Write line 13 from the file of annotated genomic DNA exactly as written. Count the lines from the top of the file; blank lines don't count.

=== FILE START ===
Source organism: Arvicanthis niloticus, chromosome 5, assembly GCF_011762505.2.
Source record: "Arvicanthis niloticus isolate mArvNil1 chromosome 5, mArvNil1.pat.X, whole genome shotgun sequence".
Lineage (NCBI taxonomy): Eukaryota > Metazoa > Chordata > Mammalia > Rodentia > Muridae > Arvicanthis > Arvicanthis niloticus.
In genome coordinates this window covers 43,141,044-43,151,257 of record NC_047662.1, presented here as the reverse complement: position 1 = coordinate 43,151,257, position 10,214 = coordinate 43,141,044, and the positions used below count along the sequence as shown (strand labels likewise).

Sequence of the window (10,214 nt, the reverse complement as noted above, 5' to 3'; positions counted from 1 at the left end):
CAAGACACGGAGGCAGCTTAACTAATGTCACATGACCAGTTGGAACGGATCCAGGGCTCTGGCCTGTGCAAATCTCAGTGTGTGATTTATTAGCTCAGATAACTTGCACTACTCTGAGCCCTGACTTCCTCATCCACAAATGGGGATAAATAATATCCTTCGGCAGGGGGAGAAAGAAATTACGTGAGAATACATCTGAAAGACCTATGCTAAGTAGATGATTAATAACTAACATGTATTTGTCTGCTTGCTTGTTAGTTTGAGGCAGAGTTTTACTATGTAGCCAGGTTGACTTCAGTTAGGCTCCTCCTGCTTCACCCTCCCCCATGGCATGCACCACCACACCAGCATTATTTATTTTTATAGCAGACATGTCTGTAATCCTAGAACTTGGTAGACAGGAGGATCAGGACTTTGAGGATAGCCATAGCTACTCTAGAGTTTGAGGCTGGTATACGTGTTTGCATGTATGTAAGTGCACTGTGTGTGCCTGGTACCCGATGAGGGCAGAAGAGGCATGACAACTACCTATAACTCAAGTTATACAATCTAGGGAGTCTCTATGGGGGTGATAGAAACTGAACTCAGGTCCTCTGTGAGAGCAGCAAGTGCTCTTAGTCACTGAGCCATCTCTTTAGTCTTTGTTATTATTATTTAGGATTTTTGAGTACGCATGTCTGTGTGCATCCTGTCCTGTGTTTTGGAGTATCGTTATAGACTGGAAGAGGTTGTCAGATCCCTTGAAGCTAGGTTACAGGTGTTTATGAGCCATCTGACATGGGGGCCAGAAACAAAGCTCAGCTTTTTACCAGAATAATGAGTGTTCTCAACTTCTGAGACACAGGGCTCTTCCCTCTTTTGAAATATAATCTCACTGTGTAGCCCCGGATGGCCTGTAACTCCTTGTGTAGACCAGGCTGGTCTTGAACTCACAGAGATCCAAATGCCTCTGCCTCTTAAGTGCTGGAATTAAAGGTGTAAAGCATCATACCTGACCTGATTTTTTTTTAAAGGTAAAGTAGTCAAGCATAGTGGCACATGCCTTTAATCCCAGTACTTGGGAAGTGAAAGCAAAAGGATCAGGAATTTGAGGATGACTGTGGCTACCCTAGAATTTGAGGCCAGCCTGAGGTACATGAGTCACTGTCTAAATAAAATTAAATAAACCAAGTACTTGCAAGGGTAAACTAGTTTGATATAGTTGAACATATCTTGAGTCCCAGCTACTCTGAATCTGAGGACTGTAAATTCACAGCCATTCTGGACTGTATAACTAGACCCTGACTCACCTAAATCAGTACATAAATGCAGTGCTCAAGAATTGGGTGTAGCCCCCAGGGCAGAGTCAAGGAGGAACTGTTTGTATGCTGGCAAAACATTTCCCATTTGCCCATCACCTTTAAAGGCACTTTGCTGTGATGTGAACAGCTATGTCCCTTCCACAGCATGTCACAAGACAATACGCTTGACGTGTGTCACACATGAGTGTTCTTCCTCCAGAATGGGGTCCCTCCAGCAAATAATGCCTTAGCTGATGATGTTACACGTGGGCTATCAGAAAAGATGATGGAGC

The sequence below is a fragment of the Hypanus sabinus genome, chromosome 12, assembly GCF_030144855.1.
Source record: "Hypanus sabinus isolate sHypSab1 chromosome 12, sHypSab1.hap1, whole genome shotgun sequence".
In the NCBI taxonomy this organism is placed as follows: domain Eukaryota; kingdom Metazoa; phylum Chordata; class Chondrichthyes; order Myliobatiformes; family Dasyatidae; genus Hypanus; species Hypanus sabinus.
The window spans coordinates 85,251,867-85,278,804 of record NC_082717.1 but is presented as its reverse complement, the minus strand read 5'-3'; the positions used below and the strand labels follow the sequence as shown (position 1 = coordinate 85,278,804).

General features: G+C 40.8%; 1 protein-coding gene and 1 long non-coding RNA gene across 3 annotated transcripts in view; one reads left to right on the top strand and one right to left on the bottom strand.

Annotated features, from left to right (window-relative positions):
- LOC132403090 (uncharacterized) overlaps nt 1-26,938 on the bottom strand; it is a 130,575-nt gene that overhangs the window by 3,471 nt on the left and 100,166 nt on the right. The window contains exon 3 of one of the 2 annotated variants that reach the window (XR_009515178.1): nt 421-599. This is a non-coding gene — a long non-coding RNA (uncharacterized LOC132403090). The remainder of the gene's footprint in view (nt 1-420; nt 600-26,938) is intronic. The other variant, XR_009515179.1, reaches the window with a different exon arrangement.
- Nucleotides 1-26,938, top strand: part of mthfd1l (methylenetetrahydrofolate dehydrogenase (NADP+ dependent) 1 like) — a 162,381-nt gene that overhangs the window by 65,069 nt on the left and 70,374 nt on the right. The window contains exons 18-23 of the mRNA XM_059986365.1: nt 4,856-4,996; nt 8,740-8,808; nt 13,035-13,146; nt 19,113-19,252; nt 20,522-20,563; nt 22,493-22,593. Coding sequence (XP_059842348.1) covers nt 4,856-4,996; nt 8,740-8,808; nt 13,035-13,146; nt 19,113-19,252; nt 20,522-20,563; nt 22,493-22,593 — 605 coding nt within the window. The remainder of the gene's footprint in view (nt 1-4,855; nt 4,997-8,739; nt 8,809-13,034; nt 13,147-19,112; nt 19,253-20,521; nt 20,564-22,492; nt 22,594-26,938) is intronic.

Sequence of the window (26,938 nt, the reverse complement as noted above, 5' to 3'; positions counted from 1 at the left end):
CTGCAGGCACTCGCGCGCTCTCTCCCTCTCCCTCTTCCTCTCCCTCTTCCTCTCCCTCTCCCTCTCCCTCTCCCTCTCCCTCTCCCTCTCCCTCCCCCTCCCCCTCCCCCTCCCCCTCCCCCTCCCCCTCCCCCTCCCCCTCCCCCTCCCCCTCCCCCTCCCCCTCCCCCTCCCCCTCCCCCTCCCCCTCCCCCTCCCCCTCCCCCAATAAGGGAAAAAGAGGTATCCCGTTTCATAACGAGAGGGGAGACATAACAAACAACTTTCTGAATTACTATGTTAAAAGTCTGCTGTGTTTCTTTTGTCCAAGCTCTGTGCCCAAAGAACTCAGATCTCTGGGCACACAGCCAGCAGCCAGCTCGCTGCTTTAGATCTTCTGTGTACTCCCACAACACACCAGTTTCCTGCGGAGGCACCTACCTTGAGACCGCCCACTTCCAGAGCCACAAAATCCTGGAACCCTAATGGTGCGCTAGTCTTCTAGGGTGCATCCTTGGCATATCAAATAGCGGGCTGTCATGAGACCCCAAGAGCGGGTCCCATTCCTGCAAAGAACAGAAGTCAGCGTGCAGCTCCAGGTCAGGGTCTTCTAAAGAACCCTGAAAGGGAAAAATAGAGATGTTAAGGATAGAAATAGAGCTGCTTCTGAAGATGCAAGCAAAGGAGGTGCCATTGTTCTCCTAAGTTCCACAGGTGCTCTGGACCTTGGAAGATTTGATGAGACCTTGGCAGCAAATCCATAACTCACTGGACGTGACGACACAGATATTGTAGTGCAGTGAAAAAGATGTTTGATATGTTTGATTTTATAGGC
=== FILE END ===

- LOC132403090 (uncharacterized) overlaps nt 1-26,938 on the bottom strand; it is a 130,575-nt gene that overhangs the window by 3,471 nt on the left and 100,166 nt on the right. The window contains exon 3 of one of the 2 annotated variants that reach the window (XR_009515178.1): nt 421-599. This is a non-coding gene — a long non-coding RNA (uncharacterized LOC132403090). The remainder of the gene's footprint in view (nt 1-420; nt 600-26,938) is intronic. The other variant, XR_009515179.1, reaches the window with a different exon arrangement.